Mizuno Wave Neo Wind Review: The Future is Green
Weighs 10.9 oz. (309 g.) for a US M9 / 9.1 oz. (257 g.) for a US W7.5
Green thumbs up for the castor oil construction
Bold for Mizuno to go with a white upper for sure
Are we sure this is a daily trainer?
Available now for $225
ADRIENNE: Innovation is king in the modern shoe game. And queen. And CEO. Basically, tech reigns supreme and is a good ruler for many brands and models. But what about Mizuno? Well, you could hear a mouse drop a pin in a church when it came to Mizuno’s modern tech. That is until the new Neo collection arrived at my door. I’ve run in many a Wave Rider over the years, but it didn’t mean that the shoes were exciting.
According to Mizuno, the Neo collection is built with the future in mind — performance, ride experience, and sustainability. You can put a bunch of cool shit in a shoe, but how do you keep that cool shit out of a landfill or the ocean? If I were on the marketing team at Mizuno, I would use that line, even if it cost me my job. That said, sustainability is quickly rising among the Japanese company’s priorities, so maybe I’d get to keep working a little longer.
How seriously? The Wave Neo Wind comes in white to deduce the dye byproduct that goes into the water system. Mizuno’s lively and fun Enerzy foam uses a castor oil-based product (with water-based paint), and the Polyester knit upper contains recycled materials and a castor-based sock liner. There’s a lot of castor going on, but I hope I got it all right. Anyhow, how does it run?
RENALDO: I don’t have much experience with the Mizuno brand outside of seeing it plastered on billboards at all sorts of athletic events growing up. Honestly, I don’t think I’d even seen a Mizuno shoe in person until 2019. At that point, only the serious runners I knew wore Mizuno — not us everyday folks. Now, a couple of years later, Mizuno is releasing its Neo collection with a serious stance toward a sustainable future.
All that is well and good for my bae, mother nature, but how does it pan out as an actual running shoe for those serious runners I just mentioned? After riding the Wave Neo Wind, Mizuno’s new daily trainer, I’m still not quite sure.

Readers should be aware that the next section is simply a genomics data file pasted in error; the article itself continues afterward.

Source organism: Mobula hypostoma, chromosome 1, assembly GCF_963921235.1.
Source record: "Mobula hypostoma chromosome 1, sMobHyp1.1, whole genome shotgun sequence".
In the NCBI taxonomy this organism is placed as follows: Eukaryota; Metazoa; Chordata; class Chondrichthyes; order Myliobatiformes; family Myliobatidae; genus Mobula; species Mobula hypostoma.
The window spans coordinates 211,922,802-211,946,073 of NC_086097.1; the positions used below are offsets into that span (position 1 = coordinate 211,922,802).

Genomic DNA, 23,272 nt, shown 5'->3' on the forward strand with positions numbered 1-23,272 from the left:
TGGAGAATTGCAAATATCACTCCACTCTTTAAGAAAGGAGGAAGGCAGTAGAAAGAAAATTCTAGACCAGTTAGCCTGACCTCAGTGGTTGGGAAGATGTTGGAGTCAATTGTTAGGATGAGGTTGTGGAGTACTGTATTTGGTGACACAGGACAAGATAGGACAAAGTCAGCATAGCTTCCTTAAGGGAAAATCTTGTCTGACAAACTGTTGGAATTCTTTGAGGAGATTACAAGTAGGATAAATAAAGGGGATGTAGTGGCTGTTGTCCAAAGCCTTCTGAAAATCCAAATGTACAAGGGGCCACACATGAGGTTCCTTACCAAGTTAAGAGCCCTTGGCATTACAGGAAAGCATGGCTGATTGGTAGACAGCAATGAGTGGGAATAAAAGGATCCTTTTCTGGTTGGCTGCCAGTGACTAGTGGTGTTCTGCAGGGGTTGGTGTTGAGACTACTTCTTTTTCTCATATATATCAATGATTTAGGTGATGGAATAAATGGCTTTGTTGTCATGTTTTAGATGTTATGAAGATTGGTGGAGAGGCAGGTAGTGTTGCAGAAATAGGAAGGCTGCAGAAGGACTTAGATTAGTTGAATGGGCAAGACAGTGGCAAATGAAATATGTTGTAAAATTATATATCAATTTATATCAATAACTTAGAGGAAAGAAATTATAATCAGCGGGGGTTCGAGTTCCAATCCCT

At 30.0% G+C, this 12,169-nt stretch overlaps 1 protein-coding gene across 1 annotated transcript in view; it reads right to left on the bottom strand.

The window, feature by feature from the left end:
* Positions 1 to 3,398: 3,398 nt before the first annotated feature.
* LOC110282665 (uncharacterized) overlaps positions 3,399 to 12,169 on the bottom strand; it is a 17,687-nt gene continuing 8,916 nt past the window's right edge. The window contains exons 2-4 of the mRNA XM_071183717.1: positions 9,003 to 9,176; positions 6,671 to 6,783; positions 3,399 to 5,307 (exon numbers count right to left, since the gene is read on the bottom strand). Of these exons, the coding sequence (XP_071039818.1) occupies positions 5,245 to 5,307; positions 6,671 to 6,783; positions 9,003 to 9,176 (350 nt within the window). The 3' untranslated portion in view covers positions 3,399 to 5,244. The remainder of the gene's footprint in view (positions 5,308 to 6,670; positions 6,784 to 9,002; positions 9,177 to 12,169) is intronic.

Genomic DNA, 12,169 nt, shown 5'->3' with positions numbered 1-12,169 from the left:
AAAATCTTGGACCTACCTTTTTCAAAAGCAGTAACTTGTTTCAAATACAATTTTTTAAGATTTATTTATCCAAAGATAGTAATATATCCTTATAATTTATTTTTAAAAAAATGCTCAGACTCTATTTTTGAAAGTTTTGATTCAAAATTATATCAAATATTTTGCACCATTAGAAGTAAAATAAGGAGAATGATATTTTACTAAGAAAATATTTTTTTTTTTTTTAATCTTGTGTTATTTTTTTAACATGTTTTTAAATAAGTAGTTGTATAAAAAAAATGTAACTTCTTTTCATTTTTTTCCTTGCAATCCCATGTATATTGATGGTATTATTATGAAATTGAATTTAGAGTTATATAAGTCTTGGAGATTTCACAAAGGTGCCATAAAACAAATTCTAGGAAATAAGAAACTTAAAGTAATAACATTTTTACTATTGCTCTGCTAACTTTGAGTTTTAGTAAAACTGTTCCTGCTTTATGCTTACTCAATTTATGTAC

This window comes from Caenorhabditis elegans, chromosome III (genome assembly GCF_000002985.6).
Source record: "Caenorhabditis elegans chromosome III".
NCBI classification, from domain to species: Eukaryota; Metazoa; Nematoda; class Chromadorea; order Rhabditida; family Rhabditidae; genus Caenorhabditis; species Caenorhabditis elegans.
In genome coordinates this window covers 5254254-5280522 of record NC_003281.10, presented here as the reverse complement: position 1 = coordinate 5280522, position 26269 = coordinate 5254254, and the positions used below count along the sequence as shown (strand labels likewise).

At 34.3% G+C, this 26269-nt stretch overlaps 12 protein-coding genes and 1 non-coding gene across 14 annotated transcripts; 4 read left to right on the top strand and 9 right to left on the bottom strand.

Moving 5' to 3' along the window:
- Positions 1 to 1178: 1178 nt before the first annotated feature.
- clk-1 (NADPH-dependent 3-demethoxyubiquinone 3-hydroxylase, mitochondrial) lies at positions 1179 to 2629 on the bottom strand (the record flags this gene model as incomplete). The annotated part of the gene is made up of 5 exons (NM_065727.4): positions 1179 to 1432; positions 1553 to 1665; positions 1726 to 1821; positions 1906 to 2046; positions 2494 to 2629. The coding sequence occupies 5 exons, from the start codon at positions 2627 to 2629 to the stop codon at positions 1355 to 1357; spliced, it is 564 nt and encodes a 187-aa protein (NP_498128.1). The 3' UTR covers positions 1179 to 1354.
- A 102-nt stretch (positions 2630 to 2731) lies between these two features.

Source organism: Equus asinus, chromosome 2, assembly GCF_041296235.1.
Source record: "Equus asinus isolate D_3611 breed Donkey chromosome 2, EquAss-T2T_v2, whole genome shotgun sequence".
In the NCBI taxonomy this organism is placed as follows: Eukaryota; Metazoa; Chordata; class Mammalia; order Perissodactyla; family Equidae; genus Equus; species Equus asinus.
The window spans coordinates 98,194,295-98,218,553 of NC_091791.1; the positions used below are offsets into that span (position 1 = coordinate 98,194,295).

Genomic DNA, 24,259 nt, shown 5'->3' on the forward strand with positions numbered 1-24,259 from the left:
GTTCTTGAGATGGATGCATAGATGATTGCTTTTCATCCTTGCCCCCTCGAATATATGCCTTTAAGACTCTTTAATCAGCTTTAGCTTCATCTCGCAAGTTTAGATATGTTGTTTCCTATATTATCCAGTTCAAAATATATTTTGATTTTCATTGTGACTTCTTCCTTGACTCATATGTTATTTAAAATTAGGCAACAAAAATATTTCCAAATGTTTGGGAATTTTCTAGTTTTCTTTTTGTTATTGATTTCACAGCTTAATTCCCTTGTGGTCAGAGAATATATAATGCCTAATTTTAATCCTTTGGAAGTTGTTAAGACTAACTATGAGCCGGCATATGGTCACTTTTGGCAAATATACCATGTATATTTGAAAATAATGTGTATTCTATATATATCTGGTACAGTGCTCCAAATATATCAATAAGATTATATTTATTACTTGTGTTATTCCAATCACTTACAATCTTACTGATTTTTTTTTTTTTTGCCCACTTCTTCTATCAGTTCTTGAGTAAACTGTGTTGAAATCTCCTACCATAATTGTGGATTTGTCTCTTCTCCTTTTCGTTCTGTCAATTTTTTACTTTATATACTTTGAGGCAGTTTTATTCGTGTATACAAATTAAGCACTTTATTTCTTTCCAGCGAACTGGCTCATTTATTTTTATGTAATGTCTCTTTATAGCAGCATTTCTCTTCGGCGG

Let’s take a deep dive.
LINDSAY: We’re looking into the future with Mizuno’s Wave Neo Wind. It has a very attractive advertising model, but does the shoe back up that effort? I’m not so sure about it. Adrienne and Reno covered the basics, so let’s get on with the review.
ADRIENNE: I love the boldness of sustainable design. The shoe looks pretty clean and badass too. While not a maximal shoe by any means like its sibling, the Wave Neo Ultra, I would take this on a long run without reservations. Enerzy foam is also the real deal. I feel like this shoe is a good bridge from old-school Mizuno to the future (or should I say ‘Neo’) Mizuno.
I picked up some Wave Rider vibes but with a thicker midsole. The 12mm drop and Wave Plate (yeah, it’s still here) are standard for Mizuno, but the Enerzy Lite and G3 outsole add a nice touch. Functionally, the Wave Neo Wind is set up as a daily trainer with a small carbon footprint.
Underfoot, however, the ride felt fairly smooth, and unlike the Wave Rider, the 12mm heel didn’t seem to make its presence known all that often. Honestly, I had to double-check the heel-toe drop to write this up because I couldn’t tell. The shoe transitioned pretty well for me during the daily miles and would be an excellent fit for heel strikers. Its grip through the corners (minus the oversized upper) was also good. Mizuno’s rubber coverage is more than adequate, and this shoe should be a decent workhorse for the eco-conscious runner.